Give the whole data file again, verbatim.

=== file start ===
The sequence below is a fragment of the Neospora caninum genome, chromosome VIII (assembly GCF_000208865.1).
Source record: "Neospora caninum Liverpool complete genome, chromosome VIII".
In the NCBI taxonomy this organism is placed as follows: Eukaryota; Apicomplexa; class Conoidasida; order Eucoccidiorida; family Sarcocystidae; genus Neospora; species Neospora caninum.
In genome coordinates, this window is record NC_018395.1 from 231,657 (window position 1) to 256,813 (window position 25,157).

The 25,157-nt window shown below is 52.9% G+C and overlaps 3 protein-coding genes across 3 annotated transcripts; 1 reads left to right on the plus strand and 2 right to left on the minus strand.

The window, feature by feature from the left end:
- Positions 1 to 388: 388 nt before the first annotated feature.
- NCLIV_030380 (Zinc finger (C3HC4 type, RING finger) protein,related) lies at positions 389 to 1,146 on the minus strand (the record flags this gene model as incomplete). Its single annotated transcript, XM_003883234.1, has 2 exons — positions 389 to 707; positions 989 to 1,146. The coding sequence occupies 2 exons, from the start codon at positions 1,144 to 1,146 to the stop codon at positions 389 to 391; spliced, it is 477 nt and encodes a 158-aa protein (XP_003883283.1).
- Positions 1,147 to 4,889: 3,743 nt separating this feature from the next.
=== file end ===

The sequence below is a fragment of the Neospora caninum genome, chromosome VIII (assembly GCF_000208865.1).
Source record: "Neospora caninum Liverpool complete genome, chromosome VIII".
In the NCBI taxonomy this organism is placed as follows: Eukaryota; Apicomplexa; class Conoidasida; order Eucoccidiorida; family Sarcocystidae; genus Neospora; species Neospora caninum.
In genome coordinates, this window is record NC_018395.1 from 231,657 (window position 1) to 256,813 (window position 25,157).

The 25,157-nt window shown below is 52.9% G+C and overlaps 3 protein-coding genes across 3 annotated transcripts; 1 reads left to right on the plus strand and 2 right to left on the minus strand.

The window, feature by feature from the left end:
- Positions 1 to 388: 388 nt before the first annotated feature.
- NCLIV_030380 (Zinc finger (C3HC4 type, RING finger) protein,related) lies at positions 389 to 1,146 on the minus strand (the record flags this gene model as incomplete). Its single annotated transcript, XM_003883234.1, has 2 exons — positions 389 to 707; positions 989 to 1,146. The coding sequence occupies 2 exons, from the start codon at positions 1,144 to 1,146 to the stop codon at positions 389 to 391; spliced, it is 477 nt and encodes a 158-aa protein (XP_003883283.1).
- Positions 1,147 to 4,889: 3,743 nt separating this feature from the next.